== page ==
The coarse-grained data are provided by two sets of 24 forecasts made at T1279 (16 km grid) and T159 (126 km grid)—both with the same 91 vertical levels. The forecast start-times are 12Z on the 20th day of each month in 2009 and 2010. The coarse-graining scale LR is chosen to be 250 km in one case and 500 km in another, the latter roughly matching the quasi-Gaussian scale of the dominant pattern used in the ECMWF SPPT scheme. The hope is that the PDF of parametrization error can be expressed as a function of mean tendency and that this information can be used to improve the SPPT scheme or develop a new stochastic formulation.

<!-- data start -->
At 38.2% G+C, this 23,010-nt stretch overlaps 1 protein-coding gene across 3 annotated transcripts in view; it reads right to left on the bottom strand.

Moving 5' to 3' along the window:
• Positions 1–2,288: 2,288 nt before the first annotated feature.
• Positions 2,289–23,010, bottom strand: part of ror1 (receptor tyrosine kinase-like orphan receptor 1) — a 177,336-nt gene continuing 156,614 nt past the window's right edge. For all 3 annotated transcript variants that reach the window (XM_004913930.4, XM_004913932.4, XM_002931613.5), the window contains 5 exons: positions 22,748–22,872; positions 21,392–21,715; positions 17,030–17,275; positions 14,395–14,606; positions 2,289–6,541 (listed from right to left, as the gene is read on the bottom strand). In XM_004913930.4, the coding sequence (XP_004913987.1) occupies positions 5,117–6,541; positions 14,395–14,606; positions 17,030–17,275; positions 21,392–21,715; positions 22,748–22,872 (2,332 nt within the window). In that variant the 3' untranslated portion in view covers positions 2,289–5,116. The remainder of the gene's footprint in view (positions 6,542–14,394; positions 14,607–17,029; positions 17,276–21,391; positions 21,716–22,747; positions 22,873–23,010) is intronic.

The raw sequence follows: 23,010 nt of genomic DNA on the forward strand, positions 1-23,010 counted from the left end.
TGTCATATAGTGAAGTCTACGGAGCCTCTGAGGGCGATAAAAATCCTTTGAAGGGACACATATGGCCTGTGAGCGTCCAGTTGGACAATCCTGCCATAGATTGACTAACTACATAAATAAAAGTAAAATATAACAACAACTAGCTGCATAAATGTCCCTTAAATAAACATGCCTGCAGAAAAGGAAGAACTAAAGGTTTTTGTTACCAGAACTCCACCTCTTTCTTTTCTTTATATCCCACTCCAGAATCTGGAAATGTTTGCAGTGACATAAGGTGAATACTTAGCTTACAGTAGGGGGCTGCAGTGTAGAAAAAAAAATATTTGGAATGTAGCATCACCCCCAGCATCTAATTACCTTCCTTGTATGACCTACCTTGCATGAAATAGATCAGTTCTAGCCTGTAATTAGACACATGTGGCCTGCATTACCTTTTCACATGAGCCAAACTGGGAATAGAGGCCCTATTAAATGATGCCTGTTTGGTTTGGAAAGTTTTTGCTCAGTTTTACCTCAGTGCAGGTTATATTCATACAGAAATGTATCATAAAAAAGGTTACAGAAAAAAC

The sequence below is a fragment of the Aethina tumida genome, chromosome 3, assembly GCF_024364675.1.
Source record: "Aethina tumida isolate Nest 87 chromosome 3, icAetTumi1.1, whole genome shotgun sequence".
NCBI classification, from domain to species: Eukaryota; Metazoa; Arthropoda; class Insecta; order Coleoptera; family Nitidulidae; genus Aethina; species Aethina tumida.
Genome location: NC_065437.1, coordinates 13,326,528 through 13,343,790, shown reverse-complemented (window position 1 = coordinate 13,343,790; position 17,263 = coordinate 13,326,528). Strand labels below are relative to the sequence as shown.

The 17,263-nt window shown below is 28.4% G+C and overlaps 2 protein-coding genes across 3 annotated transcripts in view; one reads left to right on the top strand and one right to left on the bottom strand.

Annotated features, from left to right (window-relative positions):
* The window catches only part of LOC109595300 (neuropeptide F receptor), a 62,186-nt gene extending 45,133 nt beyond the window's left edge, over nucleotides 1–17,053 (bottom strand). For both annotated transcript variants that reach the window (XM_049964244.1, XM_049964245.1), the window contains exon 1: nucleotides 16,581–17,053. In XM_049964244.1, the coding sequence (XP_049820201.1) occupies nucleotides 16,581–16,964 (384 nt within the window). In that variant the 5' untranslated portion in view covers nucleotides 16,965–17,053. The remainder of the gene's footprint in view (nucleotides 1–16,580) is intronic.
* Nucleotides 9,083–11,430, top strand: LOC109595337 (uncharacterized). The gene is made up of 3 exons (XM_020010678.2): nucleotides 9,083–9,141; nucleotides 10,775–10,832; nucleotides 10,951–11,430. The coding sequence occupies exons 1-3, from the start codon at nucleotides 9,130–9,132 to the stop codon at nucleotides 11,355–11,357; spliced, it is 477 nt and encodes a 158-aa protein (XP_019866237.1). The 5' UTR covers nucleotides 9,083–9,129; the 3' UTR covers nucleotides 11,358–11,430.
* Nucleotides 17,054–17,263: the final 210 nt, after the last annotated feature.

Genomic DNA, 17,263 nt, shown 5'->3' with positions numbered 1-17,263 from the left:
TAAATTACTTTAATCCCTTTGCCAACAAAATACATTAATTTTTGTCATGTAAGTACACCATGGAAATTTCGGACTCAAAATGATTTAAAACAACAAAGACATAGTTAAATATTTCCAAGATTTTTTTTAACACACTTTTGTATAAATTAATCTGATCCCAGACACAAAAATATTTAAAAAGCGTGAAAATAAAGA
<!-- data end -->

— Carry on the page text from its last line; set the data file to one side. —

As there exists a statistical theory for convection , it is appropriate to focus on model convection parametrization. Firstly, though, it is instructive to look at the variation of the standard deviation of the T1279 (truth) parametrized temperature tendencies about their mean when sampled according to narrow ranges of T159 (target) temperature tendency. Figure 1 shows this dependence for total parametrized temperature tendency and its individual components at 400 hPa (where latent heat release in condensation tends to maximize in the tropics). For reference, the contribution from advective dynamical temperature tendency is shown too, and when compared with the total physical tendency gives credibility to the common assumption that the latter is more uncertain than the former. The first thing to note is that the biggest range of values comes from deep convection parametrization and large-scale latent heat of condensation/evaporation. The parametrized convection tendencies are predominantly on the positive tendency side since they represent subsidence warming. The dashed and dash-dotted lines show that the standard deviation of the temperature tendencies are approximately proportional to the square root of the mean tendency, i.e. the variance is proportional to the mean. A closer look at this mean–variance relationship can be found in the last column of table 1, which more explicitly reveals that it holds quite well for the higher temperature tendencies values where the ratio of the variance to the mean is nearly constant, i.e. 0.35, although it is not so clear for the weaker tendencies. On the other hand, the second column of table 1 reflects the fact that the mean–standard deviation relationship is far from fulfilled. In contrast to the convection temperature tendency, the radiation temperature tendency shows a very different relation, with a minimum at about −1 K per day and some asymmetry about this point. The fact that the minimum is displaced to negative values probably corresponds to regions of small cloud cover at 400 hPa and therefore dominated by clear-sky infrared cooling, which one might expect to be similar in the T1279 and T159 forecasts. It should be noted as well that this minimum does not fall to zero like the other parametrization uncertainties and this is only due to the thermal long-wave radiation (not shown). One of the reasons may be thin clouds, e.g. cirrus cloud differences between T1279 and T159 forecasts for almost clear skies. Additional very small contributions to the parametrized temperature tendency from parametrized turbulent dissipation and non-orographic gravity wave drag can be ignored (not shown).